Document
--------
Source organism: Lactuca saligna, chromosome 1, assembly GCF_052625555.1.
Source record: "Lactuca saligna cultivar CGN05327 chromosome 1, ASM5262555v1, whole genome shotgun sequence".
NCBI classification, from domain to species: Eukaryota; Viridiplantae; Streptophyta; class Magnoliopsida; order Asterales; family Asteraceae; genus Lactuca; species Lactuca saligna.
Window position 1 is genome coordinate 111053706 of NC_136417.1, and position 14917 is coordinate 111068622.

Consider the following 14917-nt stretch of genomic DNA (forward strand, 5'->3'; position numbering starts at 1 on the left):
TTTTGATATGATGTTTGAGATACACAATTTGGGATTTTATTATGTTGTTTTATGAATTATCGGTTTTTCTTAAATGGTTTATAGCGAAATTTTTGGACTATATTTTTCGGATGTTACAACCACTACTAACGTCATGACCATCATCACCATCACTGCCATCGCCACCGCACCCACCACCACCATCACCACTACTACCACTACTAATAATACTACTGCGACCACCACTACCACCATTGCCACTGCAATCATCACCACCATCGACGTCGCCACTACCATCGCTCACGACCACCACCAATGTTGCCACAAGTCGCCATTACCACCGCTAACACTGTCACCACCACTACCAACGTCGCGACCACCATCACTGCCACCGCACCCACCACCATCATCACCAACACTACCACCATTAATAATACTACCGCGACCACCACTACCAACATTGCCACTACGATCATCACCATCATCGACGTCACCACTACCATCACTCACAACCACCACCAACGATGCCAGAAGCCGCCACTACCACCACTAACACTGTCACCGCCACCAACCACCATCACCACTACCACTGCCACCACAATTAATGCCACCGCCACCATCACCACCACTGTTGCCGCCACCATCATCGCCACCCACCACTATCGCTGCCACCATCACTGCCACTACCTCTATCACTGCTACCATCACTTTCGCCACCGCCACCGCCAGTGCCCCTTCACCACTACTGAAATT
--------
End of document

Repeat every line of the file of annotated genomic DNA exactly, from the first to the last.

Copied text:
Source organism: Lactuca saligna, chromosome 1, assembly GCF_052625555.1.
Source record: "Lactuca saligna cultivar CGN05327 chromosome 1, ASM5262555v1, whole genome shotgun sequence".
NCBI classification, from domain to species: Eukaryota; Viridiplantae; Streptophyta; class Magnoliopsida; order Asterales; family Asteraceae; genus Lactuca; species Lactuca saligna.
Window position 1 is genome coordinate 111053706 of NC_136417.1, and position 14917 is coordinate 111068622.

Consider the following 14917-nt stretch of genomic DNA (forward strand, 5'->3'; position numbering starts at 1 on the left):
TTTTGATATGATGTTTGAGATACACAATTTGGGATTTTATTATGTTGTTTTATGAATTATCGGTTTTTCTTAAATGGTTTATAGCGAAATTTTTGGACTATATTTTTCGGATGTTACAACCACTACTAACGTCATGACCATCATCACCATCACTGCCATCGCCACCGCACCCACCACCACCATCACCACTACTACCACTACTAATAATACTACTGCGACCACCACTACCACCATTGCCACTGCAATCATCACCACCATCGACGTCGCCACTACCATCGCTCACGACCACCACCAATGTTGCCACAAGTCGCCATTACCACCGCTAACACTGTCACCACCACTACCAACGTCGCGACCACCATCACTGCCACCGCACCCACCACCATCATCACCAACACTACCACCATTAATAATACTACCGCGACCACCACTACCAACATTGCCACTACGATCATCACCATCATCGACGTCACCACTACCATCACTCACAACCACCACCAACGATGCCAGAAGCCGCCACTACCACCACTAACACTGTCACCGCCACCAACCACCATCACCACTACCACTGCCACCACAATTAATGCCACCGCCACCATCACCACCACTGTTGCCGCCACCATCATCGCCACCCACCACTATCGCTGCCACCATCACTGCCACTACCTCTATCACTGCTACCATCACTTTCGCCACCGCCACCGCCAGTGCCCCTTCACCACTACTGAAATT